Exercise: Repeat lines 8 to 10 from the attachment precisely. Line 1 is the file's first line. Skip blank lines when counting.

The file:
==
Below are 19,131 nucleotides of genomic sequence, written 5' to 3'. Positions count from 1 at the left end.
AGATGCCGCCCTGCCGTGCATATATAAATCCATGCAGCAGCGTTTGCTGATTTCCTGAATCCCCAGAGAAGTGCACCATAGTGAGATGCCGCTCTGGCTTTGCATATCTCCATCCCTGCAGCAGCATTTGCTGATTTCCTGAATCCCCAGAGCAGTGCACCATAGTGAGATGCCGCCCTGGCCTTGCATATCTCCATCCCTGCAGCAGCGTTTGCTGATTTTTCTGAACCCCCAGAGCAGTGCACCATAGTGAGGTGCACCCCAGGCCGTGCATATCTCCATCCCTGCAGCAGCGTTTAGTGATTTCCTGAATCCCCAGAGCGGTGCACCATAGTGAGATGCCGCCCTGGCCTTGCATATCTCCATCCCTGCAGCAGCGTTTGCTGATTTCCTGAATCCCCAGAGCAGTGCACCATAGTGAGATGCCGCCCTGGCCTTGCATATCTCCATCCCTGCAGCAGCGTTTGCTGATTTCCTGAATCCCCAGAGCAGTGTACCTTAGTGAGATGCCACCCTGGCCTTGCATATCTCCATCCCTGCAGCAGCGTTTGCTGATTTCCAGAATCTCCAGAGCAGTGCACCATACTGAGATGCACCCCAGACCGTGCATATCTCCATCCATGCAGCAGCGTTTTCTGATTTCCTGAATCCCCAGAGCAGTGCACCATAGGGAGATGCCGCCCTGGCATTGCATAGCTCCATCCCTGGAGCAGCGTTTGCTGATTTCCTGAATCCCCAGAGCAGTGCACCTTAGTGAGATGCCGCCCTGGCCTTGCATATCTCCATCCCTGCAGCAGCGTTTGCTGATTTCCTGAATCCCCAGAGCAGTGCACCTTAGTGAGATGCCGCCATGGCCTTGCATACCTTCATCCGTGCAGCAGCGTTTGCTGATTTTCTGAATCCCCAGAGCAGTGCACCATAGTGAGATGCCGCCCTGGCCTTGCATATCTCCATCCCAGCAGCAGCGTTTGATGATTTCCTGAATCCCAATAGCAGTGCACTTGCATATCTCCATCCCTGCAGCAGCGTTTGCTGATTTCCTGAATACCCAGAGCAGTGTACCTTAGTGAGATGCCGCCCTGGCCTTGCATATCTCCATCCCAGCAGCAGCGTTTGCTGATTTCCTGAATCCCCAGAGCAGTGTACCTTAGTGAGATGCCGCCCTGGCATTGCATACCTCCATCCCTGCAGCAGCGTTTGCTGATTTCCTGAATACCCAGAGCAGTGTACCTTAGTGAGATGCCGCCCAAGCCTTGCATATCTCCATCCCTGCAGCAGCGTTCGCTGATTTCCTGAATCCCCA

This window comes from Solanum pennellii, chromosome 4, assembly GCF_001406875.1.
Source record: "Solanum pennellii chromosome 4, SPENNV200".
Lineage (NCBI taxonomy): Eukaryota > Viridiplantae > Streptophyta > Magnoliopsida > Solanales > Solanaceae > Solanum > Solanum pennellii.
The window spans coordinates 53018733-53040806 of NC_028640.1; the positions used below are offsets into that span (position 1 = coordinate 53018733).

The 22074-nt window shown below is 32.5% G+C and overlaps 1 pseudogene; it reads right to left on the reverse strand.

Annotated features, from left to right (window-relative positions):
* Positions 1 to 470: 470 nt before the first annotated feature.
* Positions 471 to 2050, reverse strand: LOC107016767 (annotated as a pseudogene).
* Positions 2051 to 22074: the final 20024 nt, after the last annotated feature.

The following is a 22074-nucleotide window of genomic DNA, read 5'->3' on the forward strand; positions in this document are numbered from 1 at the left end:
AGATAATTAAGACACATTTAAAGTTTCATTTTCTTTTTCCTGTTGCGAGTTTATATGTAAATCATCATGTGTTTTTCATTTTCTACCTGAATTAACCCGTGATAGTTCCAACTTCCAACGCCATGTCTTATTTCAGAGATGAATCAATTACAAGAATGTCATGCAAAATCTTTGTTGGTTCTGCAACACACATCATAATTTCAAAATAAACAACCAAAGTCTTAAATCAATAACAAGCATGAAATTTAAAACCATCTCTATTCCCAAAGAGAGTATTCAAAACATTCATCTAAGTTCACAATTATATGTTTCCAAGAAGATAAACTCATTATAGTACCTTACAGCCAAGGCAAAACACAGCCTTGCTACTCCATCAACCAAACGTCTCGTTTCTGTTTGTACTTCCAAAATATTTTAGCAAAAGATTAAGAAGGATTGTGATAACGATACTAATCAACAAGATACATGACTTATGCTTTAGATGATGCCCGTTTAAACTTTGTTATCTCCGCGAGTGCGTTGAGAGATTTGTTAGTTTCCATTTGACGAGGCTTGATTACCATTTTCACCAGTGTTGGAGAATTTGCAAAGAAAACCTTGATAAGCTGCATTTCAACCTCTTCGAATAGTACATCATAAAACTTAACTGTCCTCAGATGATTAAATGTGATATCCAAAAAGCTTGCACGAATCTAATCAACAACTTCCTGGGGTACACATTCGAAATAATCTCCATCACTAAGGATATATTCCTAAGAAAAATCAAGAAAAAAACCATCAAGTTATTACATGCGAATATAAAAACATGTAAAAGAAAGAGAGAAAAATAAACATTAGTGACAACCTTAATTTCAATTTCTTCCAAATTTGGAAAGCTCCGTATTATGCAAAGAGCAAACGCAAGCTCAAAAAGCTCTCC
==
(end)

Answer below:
Annotated features, from left to right (window-relative positions):
* Positions 1 to 470: 470 nt before the first annotated feature.
* Positions 471 to 2050, reverse strand: LOC107016767 (annotated as a pseudogene).